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These are the popular freeze-dried meals found in most backcountry pantries - the backpack.
Mountain House and other dehydrating companies take just about any food imaginable, dry it out, and package it in a foil pouch. You just add boiling water at camp - typically 2 cups - seal the pouch back up and wait about 10 minutes for it to reconstitute to its original form. The pouches we carry are the "two-serving" size, but in reality each is for one person - about 600-700 calories per container. You can eat right from the pouch.
There are dozens of flavors and food preparations out there, but we just carry a few select ones we know taste pretty darn good and are popular with hungry hikers. We're not talking fresh gourmet here, but after a long hiking day these meals do hit the spot.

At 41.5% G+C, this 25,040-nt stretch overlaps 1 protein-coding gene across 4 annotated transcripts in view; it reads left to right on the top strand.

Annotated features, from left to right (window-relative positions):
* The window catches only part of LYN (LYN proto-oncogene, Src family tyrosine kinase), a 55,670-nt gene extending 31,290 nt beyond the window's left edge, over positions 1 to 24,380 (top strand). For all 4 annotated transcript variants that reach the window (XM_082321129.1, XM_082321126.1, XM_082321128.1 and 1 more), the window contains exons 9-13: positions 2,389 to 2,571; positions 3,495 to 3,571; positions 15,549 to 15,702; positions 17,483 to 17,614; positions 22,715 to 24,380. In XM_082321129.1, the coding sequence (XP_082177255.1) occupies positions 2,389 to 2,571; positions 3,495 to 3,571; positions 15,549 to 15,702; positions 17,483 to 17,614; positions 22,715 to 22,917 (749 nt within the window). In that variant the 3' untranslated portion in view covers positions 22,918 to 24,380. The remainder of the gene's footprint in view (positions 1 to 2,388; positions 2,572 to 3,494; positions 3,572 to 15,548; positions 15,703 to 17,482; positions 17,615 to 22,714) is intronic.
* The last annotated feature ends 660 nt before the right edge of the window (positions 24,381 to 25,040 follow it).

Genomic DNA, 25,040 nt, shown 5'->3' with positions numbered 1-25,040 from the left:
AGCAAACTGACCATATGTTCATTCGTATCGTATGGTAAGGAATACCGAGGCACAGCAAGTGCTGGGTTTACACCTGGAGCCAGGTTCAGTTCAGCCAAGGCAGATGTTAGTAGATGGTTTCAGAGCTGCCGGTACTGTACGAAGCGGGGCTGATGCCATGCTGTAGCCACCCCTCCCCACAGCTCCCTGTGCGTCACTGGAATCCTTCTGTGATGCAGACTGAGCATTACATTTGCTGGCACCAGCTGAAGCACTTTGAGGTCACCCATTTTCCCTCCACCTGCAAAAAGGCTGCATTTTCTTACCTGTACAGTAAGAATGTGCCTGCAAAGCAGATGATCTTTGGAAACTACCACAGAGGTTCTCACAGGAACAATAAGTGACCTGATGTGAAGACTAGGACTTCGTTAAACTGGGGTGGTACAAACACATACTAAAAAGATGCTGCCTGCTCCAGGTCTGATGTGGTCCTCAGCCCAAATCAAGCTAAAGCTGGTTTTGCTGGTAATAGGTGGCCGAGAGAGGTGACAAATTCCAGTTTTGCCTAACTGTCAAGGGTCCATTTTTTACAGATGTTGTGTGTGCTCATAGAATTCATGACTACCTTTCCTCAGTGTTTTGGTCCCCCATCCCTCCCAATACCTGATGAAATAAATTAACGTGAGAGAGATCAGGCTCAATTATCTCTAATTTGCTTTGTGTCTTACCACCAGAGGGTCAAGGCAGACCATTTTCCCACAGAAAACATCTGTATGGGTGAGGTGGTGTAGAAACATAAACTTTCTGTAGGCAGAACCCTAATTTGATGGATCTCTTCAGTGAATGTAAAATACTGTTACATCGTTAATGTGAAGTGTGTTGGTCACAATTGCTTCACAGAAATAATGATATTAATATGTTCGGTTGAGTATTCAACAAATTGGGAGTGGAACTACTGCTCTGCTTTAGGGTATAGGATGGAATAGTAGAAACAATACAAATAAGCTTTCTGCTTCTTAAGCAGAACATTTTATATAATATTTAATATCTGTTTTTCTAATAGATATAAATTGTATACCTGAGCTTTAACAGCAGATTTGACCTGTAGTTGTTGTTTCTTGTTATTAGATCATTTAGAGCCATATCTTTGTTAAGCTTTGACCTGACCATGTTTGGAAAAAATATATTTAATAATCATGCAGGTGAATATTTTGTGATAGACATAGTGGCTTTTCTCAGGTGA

Here's a few pointers to consider if you're new to dining on freeze-dried food:
* Take some variety, even if not all are your favorite. The same ol' same ol' every night gets boring, even when backpacking.
* If you're going to be out more than 5 days, and you're carrying a standard-size bear canister, you should remove the food from its original packaging and put in baggies - the original pouches take up too much room in most cases. You can keep one pouch and reuse it as a "bowl" of sorts for the other meals as well.
* These food packages have a lot of sodium per serving. No big deal after a long day of exercise in most cases, but if it matters to you, take note. A typical pouch might have a day's worth of sodium in it by itself.
* You will need some type of stove and fuel to boil the water needed to rehydrate the food. See our canister stove as an example.
All in all, these meals are a good tasting, convenient option for backcountry adventures. We do suggest supplementing with other food choices if out for more than 4 or 5 days. See more on food preparation and dining in the outdoors.